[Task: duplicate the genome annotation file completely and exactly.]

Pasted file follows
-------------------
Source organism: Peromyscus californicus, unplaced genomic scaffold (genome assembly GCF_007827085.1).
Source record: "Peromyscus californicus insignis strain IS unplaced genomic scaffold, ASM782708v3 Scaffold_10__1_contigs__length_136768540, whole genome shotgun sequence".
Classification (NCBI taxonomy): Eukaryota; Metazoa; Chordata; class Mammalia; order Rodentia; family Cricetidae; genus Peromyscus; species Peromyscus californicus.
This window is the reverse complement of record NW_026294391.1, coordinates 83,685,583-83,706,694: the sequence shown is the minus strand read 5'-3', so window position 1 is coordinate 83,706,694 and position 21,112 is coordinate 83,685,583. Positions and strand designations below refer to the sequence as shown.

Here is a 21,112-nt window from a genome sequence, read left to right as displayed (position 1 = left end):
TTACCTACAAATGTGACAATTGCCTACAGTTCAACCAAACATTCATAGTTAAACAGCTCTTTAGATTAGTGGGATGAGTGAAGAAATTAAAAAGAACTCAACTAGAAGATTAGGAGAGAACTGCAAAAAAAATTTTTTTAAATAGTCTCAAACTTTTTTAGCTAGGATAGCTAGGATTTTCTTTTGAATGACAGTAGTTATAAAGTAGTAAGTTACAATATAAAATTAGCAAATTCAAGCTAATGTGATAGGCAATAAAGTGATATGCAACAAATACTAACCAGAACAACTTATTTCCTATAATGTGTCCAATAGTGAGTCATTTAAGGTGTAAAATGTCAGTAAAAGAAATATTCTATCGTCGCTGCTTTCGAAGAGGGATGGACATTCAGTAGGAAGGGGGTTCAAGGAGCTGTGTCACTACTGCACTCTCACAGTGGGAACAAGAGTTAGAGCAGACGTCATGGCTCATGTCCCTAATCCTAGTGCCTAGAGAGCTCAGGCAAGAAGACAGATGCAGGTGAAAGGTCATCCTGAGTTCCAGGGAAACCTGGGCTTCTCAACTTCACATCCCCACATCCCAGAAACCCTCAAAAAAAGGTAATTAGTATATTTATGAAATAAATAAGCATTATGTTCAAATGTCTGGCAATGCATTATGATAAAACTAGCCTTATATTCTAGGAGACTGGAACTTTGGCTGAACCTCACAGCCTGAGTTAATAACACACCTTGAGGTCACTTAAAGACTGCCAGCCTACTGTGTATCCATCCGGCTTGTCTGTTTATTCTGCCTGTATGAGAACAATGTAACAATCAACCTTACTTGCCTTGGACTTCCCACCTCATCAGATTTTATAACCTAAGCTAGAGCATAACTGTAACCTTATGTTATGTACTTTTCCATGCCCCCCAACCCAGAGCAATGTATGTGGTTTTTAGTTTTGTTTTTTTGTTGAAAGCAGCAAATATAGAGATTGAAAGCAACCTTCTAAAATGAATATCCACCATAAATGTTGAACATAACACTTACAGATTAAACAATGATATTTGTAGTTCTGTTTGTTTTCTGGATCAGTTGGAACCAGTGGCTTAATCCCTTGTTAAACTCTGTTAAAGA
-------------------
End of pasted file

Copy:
Source organism: Peromyscus californicus, unplaced genomic scaffold (genome assembly GCF_007827085.1).
Source record: "Peromyscus californicus insignis strain IS unplaced genomic scaffold, ASM782708v3 Scaffold_10__1_contigs__length_136768540, whole genome shotgun sequence".
Classification (NCBI taxonomy): Eukaryota; Metazoa; Chordata; class Mammalia; order Rodentia; family Cricetidae; genus Peromyscus; species Peromyscus californicus.
This window is the reverse complement of record NW_026294391.1, coordinates 83,685,583-83,706,694: the sequence shown is the minus strand read 5'-3', so window position 1 is coordinate 83,706,694 and position 21,112 is coordinate 83,685,583. Positions and strand designations below refer to the sequence as shown.

Here is a 21,112-nt window from a genome sequence, read left to right as displayed (position 1 = left end):
TTACCTACAAATGTGACAATTGCCTACAGTTCAACCAAACATTCATAGTTAAACAGCTCTTTAGATTAGTGGGATGAGTGAAGAAATTAAAAAGAACTCAACTAGAAGATTAGGAGAGAACTGCAAAAAAAATTTTTTTAAATAGTCTCAAACTTTTTTAGCTAGGATAGCTAGGATTTTCTTTTGAATGACAGTAGTTATAAAGTAGTAAGTTACAATATAAAATTAGCAAATTCAAGCTAATGTGATAGGCAATAAAGTGATATGCAACAAATACTAACCAGAACAACTTATTTCCTATAATGTGTCCAATAGTGAGTCATTTAAGGTGTAAAATGTCAGTAAAAGAAATATTCTATCGTCGCTGCTTTCGAAGAGGGATGGACATTCAGTAGGAAGGGGGTTCAAGGAGCTGTGTCACTACTGCACTCTCACAGTGGGAACAAGAGTTAGAGCAGACGTCATGGCTCATGTCCCTAATCCTAGTGCCTAGAGAGCTCAGGCAAGAAGACAGATGCAGGTGAAAGGTCATCCTGAGTTCCAGGGAAACCTGGGCTTCTCAACTTCACATCCCCACATCCCAGAAACCCTCAAAAAAAGGTAATTAGTATATTTATGAAATAAATAAGCATTATGTTCAAATGTCTGGCAATGCATTATGATAAAACTAGCCTTATATTCTAGGAGACTGGAACTTTGGCTGAACCTCACAGCCTGAGTTAATAACACACCTTGAGGTCACTTAAAGACTGCCAGCCTACTGTGTATCCATCCGGCTTGTCTGTTTATTCTGCCTGTATGAGAACAATGTAACAATCAACCTTACTTGCCTTGGACTTCCCACCTCATCAGATTTTATAACCTAAGCTAGAGCATAACTGTAACCTTATGTTATGTACTTTTCCATGCCCCCCAACCCAGAGCAATGTATGTGGTTTTTAGTTTTGTTTTTTTGTTGAAAGCAGCAAATATAGAGATTGAAAGCAACCTTCTAAAATGAATATCCACCATAAATGTTGAACATAACACTTACAGATTAAACAATGATATTTGTAGTTCTGTTTGTTTTCTGGATCAGTTGGAACCAGTGGCTTAATCCCTTGTTAAACTCTGTTAAAGA